Monday, March 18, 2013

My Warhammer Psychosis is Cured! (And how you can avoid going crazy, too!)

Oh I feel much better.
Not Warhammer Fantasy
But I think the message is clear

I've sold 90% of my Warhammer figures and books and made a nice chunk of change. Most importantly, I've freed up time for other, far more enjoyable figure-painting endeavours, like finishing up my Hundred Years' War armies or painting figures for D&D.

Warhammer caused me too much stress and anxiety. You can start reading all about my my  Psychosis of Warhammer here.

A guy I spoke to last weekend said that Games Workshop continually makes him angry. I told him I sold my figures so I wouldn't have to put up with it anymore. He said he'd invested in several armies. It was too late for him. I wished the man well.

So, how do you avoid the psychosis?

The simple solution is not to invest in Warhammer to begin with. But this advice can apply to other wargames, too:

1. Make certain you enjoy the game first, not just the pretty miniatures.
My problem with Warhammer is that you can never know all of the rules unless you collect every single army book. The rules are already clunky, but then you have to contend with surprises your opponent will put out from his army book.

"My Mark of Nurgle gives you a -1 to your ballistic skill and weapons skill." Is there anyway to counter or dispel that? "No."

Great, my base 25% chance of doing damage to you just dropped to 11%, not factoring in any armor saves.

2. Understand that assembling and painting miniatures is the real hobby behind the game. 
A couple weekends ago I introduced a teenager to my HYW game. Afterwards he got all excited, wanted to collect an army right away. He picked up a big box full of 120 Roman Legionaries for a decent price (I smiled inwardly--hey, at least it wasn't Warhammer).

"Hold on," I said. "Assembling and painting miniatures takes a lot of time."

We slid open the box and he saw all of those unassembled plastic figures on sprues.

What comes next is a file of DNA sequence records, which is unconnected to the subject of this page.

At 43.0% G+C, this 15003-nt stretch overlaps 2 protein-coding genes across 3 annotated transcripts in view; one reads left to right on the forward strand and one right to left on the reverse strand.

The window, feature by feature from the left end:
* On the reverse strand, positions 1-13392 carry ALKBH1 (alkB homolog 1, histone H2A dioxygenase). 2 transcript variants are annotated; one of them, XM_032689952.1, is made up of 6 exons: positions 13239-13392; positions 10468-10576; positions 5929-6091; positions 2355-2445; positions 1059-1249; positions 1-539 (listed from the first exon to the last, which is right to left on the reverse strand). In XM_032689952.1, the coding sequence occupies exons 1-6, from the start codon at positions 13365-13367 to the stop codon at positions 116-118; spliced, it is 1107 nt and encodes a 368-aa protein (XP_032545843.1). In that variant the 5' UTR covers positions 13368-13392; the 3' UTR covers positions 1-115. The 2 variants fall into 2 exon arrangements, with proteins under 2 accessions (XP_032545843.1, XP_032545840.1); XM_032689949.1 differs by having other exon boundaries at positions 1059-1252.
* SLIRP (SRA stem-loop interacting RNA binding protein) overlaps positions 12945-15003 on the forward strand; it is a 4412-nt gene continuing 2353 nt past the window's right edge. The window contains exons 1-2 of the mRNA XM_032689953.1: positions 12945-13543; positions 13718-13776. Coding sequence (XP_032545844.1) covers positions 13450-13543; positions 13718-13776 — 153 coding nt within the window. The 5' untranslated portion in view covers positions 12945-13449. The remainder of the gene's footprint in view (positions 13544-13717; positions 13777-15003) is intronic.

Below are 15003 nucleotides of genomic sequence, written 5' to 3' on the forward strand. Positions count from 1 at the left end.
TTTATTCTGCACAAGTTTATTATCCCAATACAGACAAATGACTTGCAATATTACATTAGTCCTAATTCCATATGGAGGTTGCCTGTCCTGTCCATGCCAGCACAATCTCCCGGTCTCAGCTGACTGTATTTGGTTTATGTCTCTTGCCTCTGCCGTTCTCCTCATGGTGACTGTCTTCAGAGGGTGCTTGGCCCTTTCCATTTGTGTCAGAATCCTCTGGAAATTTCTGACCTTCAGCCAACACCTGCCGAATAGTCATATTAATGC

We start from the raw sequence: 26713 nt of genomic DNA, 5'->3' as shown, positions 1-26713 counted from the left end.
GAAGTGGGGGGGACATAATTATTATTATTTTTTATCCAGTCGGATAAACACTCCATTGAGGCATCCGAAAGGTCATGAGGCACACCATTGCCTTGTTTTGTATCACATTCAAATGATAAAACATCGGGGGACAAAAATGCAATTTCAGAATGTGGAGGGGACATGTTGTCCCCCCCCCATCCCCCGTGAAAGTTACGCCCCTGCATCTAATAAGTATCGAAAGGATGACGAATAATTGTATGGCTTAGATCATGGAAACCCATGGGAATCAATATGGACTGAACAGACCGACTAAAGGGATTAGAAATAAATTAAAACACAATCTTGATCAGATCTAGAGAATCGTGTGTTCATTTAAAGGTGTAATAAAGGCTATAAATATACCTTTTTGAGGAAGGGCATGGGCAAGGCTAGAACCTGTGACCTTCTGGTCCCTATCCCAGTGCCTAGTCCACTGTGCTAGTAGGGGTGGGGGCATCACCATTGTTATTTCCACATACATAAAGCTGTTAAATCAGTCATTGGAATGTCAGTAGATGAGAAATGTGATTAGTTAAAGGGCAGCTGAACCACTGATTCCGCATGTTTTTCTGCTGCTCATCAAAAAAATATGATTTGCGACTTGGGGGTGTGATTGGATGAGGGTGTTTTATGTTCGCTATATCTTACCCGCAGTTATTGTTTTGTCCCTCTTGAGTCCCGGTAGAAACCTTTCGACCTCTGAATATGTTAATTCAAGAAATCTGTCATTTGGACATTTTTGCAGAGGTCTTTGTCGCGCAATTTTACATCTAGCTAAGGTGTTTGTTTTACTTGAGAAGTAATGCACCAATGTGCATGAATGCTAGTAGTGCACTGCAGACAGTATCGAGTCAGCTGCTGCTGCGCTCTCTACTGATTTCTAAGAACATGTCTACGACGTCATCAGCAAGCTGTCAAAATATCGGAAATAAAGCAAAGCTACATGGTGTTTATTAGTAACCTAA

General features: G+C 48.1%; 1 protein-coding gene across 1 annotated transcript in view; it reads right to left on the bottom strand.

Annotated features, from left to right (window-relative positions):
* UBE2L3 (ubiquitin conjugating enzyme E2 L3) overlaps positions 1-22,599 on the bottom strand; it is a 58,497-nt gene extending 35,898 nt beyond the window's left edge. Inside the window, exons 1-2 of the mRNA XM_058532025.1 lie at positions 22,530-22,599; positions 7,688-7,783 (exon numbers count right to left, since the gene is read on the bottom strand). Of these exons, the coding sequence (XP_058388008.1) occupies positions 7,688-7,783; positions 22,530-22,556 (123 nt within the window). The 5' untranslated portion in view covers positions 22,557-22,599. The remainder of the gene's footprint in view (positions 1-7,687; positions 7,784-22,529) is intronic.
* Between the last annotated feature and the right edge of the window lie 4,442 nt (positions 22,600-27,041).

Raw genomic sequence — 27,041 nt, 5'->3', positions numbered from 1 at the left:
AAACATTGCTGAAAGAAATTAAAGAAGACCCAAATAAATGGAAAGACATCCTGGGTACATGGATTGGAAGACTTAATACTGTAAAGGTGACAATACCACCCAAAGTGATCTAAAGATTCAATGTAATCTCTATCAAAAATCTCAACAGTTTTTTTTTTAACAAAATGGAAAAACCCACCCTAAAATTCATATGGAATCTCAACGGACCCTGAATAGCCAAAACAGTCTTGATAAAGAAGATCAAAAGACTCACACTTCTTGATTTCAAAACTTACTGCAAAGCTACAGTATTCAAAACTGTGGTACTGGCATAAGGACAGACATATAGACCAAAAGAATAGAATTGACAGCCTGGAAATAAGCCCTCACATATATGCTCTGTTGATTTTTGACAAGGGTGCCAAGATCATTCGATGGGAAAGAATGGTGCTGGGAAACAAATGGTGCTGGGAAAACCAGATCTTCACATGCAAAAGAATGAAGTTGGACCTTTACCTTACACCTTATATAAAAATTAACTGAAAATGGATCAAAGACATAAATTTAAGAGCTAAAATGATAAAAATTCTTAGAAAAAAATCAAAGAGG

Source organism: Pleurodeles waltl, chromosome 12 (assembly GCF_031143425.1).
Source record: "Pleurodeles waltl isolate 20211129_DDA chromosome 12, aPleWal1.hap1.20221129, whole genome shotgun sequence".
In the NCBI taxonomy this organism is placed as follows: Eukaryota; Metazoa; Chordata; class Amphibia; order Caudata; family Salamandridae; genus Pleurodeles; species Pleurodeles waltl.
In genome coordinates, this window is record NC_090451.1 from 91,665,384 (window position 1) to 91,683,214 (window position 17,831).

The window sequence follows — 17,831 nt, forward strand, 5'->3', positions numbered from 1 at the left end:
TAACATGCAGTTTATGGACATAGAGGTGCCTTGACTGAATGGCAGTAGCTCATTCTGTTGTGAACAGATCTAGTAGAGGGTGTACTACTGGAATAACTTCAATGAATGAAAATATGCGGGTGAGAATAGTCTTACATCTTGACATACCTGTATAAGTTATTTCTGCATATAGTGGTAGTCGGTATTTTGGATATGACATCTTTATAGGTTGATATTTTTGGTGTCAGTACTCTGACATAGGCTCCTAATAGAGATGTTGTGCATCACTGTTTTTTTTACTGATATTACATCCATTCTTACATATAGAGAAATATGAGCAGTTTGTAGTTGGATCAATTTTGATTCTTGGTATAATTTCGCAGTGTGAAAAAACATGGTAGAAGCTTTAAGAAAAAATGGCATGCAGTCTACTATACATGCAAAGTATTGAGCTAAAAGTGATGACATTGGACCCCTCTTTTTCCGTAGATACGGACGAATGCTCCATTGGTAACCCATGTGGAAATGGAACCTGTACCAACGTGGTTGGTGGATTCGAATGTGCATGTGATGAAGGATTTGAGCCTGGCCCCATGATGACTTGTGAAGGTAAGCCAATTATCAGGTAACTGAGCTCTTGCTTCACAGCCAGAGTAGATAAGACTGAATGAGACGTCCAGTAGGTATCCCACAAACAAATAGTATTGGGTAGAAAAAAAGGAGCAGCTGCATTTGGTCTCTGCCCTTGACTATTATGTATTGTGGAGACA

"Whoah," he said. And after a moment of letting it sink in, he asked me: "Will you help me put them together?"

"No," I said. "You just need to start much smaller." I pointed out a regiment of 20 legionnaires. "Make sure you enjoy painting before investing in a whole army."

The problem with Warhammer is that Games Workshop markets the game to get people to buy more than they can reasonably paint.

3. Cut your losses sooner rather than later.
I knew in the back of my mind Warhammer wasn't the game for me. Yet it wasn't until I wrote "The Psychosis of Warhammer" series that I really understood how much anger I had toward the game and Games Workshop.

"Oh, come'on, really?" Some of you might being think. "It's just a game."

It's also an investment of both time and money, and nobody in their right mind wants to see either go to waste. I spent a lot of time and money on Warhammer, and it hurt to admit that I wasn't getting a good return on investment in terms of fun and enjoyment. The rules are blah, the miniatures are nice but have become a pain in the butt to assemble, and lately GW has been churning out crappy product (Finecast, etc).

If you're not having fun, pull out. Cut your losses. Even if all of your friends are playing Warhammer may they'll come along with you. Who knows? Maybe they're secretly miserable, too...


  1. Good post. I know exactly waht you mean.

    I've been looking for a good modern minis game. I focused in on Force on Force and Bolt Action. Rather than do what I normally do and buy a bunch of supplements, minsi etc, ahead of time, I got thecore rulebooks to read. (Well, I also got teh ambush alley supplement for FoF--I'm a sucker for Vietnam supplements!).

    I'm glad I did. while I found Bolt Action "pretty," the mechanics and design philosophy behind FoF suits my style of play better. And, the way boxed sets are being handled for BA looks like it might well lend itself to a WH-style psychosis.

  2. I just dumped my entire IG army. Most of it was unpainted and I actually made money off of it because of the crazy price hikes that have happened since I bought all the stuff. I started the hobby because I liked the miniatures, but never really had fun playing. I don't know why there are so many GW disciples running around this industry. Don't get me started on fine cast when I first saw them I was thinking maybe I could pick up one of these to paint for my D&D collection until I flipped it over and saw the price. Your right if people dont like it, then people need to stop buying into it. There are so many alternatives out there that are better priced and better sculpted.

  3. Yeah, I got out of wargaming some years ago for exactly those reasons. Painting became a grinding chore, owning masses of unpainted minis I'd never get to became a source of stress, and I finally realized that I didn't really like playing. I at least made a nice profit selling my painted minis but overall it really wasn't worth it it terms of time or money.

  4. Agree with teh masses of armies. That's why I went with FoF. "Skirmish" level squad actions require far fewer minis and allows me to diversify. Another reason I like Battletech--usually not much large than a lance (4 'mechs) and a few support vehicles.


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